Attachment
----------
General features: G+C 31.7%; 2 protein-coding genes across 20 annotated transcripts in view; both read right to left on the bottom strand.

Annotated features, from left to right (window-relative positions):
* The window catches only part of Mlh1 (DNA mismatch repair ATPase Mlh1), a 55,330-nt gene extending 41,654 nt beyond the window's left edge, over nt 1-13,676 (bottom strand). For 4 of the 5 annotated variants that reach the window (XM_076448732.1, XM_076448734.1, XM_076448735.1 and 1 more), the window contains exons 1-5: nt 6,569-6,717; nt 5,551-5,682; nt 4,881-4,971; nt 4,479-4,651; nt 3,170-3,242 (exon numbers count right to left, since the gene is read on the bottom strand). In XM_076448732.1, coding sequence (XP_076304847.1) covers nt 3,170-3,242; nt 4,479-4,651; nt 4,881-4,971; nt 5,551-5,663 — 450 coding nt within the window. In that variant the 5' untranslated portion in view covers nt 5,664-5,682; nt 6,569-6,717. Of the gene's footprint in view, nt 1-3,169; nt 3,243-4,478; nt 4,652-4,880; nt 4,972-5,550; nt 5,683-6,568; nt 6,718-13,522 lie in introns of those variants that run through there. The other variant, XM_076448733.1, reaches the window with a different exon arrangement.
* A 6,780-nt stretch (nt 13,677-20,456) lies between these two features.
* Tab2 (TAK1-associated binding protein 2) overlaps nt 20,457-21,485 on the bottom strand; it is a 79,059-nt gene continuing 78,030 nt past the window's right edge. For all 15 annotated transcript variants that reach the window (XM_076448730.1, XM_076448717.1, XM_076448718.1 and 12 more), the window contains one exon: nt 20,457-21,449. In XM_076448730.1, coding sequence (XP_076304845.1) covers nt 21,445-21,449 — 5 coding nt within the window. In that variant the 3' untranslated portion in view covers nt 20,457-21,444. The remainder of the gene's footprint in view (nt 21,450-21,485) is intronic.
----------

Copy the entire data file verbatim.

General features: G+C 31.7%; 2 protein-coding genes across 20 annotated transcripts in view; both read right to left on the bottom strand.

Annotated features, from left to right (window-relative positions):
* The window catches only part of Mlh1 (DNA mismatch repair ATPase Mlh1), a 55,330-nt gene extending 41,654 nt beyond the window's left edge, over nt 1-13,676 (bottom strand). For 4 of the 5 annotated variants that reach the window (XM_076448732.1, XM_076448734.1, XM_076448735.1 and 1 more), the window contains exons 1-5: nt 6,569-6,717; nt 5,551-5,682; nt 4,881-4,971; nt 4,479-4,651; nt 3,170-3,242 (exon numbers count right to left, since the gene is read on the bottom strand). In XM_076448732.1, coding sequence (XP_076304847.1) covers nt 3,170-3,242; nt 4,479-4,651; nt 4,881-4,971; nt 5,551-5,663 — 450 coding nt within the window. In that variant the 5' untranslated portion in view covers nt 5,664-5,682; nt 6,569-6,717. Of the gene's footprint in view, nt 1-3,169; nt 3,243-4,478; nt 4,652-4,880; nt 4,972-5,550; nt 5,683-6,568; nt 6,718-13,522 lie in introns of those variants that run through there. The other variant, XM_076448733.1, reaches the window with a different exon arrangement.
* A 6,780-nt stretch (nt 13,677-20,456) lies between these two features.
* Tab2 (TAK1-associated binding protein 2) overlaps nt 20,457-21,485 on the bottom strand; it is a 79,059-nt gene continuing 78,030 nt past the window's right edge. For all 15 annotated transcript variants that reach the window (XM_076448730.1, XM_076448717.1, XM_076448718.1 and 12 more), the window contains one exon: nt 20,457-21,449. In XM_076448730.1, coding sequence (XP_076304845.1) covers nt 21,445-21,449 — 5 coding nt within the window. In that variant the 3' untranslated portion in view covers nt 20,457-21,444. The remainder of the gene's footprint in view (nt 21,450-21,485) is intronic.